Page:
When we come back, some of your thoughts on the guest we had on last night, former Senate candidate Jack Ryan, and that sex scandal that derailed his campaign. 


NORVILLE:  We received quite a few e-mails about my interview last night with former Illinois Republican Senate candidate Jack Ryan.  Ryan quit the race after a judge unsealed his divorce papers, revealing accusations by his ex-wife that he took her to sex clubs.  Ryan said those papers had been sealed to protect his son.

Phyllis Soine writes in and says: “His questions about protection of his child raise sympathy.  But when Republicans choose to attack, the families are given no sympathy either.  Tell Jack to suck it up and drop out or take his chances and run.”  But she also asks, “Why there should be any questions regarding anyone‘s sexual relations with any consenting adult?”

But, remember, Ryan‘s former wife contends that she didn‘t consent to go to those clubs. 

And our next viewer questions going on television to talk about all of this at all.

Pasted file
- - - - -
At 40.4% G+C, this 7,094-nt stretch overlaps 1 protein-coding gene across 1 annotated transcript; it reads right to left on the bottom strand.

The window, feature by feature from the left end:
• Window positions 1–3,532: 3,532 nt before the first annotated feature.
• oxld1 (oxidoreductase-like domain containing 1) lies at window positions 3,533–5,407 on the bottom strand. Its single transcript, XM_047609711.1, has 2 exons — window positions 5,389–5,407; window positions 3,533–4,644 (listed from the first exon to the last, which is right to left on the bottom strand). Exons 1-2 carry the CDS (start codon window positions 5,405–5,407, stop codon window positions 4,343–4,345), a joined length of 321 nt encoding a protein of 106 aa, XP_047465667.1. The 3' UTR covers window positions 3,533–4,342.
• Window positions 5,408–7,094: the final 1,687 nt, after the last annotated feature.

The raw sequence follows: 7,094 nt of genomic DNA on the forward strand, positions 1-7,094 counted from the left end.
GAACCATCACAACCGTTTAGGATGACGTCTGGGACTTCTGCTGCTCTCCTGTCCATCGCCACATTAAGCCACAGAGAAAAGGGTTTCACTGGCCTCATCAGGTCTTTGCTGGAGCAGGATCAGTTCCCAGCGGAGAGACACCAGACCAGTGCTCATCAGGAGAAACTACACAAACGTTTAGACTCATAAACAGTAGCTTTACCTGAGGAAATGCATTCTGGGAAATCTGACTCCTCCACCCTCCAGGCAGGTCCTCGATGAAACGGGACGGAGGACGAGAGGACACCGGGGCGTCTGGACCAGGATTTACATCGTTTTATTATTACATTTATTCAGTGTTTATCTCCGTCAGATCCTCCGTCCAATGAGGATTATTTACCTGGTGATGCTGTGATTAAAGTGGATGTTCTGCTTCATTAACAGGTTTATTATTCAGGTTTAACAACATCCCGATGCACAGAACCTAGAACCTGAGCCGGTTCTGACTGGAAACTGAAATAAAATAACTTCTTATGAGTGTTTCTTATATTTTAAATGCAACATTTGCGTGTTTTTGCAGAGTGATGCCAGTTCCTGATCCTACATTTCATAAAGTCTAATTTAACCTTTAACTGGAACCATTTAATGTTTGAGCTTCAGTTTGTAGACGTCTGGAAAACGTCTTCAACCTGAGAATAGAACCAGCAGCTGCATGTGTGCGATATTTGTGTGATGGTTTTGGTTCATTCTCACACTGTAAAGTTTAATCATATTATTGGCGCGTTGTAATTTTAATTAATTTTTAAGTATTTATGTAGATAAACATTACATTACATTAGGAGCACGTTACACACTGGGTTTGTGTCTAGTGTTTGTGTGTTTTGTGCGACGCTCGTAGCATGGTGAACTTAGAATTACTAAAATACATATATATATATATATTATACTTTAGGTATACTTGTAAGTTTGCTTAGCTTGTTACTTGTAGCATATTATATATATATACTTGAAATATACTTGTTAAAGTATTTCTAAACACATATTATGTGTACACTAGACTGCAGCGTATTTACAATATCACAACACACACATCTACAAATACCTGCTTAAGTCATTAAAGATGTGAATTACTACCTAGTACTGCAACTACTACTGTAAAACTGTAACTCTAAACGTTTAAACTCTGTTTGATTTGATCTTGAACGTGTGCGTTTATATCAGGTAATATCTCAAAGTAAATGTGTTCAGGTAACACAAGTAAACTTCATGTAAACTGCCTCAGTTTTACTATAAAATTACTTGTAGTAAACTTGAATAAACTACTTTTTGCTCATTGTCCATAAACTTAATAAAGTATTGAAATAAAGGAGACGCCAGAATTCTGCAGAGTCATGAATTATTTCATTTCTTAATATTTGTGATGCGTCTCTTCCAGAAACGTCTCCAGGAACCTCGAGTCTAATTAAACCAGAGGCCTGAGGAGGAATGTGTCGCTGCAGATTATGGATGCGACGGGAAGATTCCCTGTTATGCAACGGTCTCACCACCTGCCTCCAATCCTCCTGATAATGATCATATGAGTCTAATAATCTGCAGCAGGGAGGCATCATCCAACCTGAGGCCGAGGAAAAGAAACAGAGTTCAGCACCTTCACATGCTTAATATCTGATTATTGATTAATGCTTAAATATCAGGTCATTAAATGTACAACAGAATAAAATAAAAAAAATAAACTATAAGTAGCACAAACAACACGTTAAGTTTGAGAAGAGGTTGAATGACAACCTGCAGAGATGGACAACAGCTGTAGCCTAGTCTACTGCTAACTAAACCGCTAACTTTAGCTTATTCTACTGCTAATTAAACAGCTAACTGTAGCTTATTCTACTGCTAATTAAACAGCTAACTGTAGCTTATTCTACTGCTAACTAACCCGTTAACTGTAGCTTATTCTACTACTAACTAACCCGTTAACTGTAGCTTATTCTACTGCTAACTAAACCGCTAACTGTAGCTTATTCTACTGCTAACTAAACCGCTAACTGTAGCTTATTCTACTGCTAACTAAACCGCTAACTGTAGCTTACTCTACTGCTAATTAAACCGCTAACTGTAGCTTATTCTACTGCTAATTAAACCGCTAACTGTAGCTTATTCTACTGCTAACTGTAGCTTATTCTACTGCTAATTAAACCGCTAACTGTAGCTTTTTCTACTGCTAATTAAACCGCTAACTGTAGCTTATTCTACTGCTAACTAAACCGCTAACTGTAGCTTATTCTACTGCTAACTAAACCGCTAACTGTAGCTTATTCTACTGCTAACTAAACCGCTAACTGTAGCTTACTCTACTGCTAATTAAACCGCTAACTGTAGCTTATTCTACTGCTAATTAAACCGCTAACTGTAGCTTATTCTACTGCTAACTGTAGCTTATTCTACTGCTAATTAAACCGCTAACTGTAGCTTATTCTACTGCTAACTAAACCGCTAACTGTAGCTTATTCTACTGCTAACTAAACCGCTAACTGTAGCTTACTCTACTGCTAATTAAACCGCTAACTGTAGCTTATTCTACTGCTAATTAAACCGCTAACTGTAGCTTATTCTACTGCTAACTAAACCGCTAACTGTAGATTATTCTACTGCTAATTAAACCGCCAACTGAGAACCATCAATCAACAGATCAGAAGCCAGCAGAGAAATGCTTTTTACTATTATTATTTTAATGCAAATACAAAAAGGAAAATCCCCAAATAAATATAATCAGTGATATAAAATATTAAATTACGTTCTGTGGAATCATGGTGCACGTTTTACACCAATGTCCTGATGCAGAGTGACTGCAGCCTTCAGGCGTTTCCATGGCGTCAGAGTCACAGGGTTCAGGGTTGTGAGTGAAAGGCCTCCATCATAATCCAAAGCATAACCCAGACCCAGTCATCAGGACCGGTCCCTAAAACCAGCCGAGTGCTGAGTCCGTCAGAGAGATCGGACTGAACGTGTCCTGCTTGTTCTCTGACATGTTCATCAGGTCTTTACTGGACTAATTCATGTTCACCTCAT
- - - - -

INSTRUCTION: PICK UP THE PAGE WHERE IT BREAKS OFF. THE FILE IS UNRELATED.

Sue Ragona writes in and says: “If Mr. Ryan is trying to keep his divorce papers so secret from his son, isn‘t going on even one television show to talk about it going to get back to that son and his peers?”

Lolly Pearson wrote in and said: “The GOP, Mr. Ryan‘s party, spent the ‘90s telling America that they would return morality and character to public life.  While Mr. Ryan was a private citizen during the ‘90s, he should certainly know that the cultural conservatives in his party‘s base would not tolerate the type of behavior his ex-wife alleged.”

You can send us your comments to us at  Some of your e-mails are posted on our Web page.  That‘s

When we come back, as the 9/11 report is about to be released to the public, we‘ll take a look at the one burning question, could the terror attack of September 11 have been prevented?  Details on an extraordinary investigation when we come back. 


NORVILLE:  That‘s our program tonight.  Thanks for watching. 

Tomorrow night, in this time period, an MSNBC special report: “What Could Have Prevented 9/11?”  NBC‘s Lisa Myers found 12 missed chances.  Her investigation tomorrow night.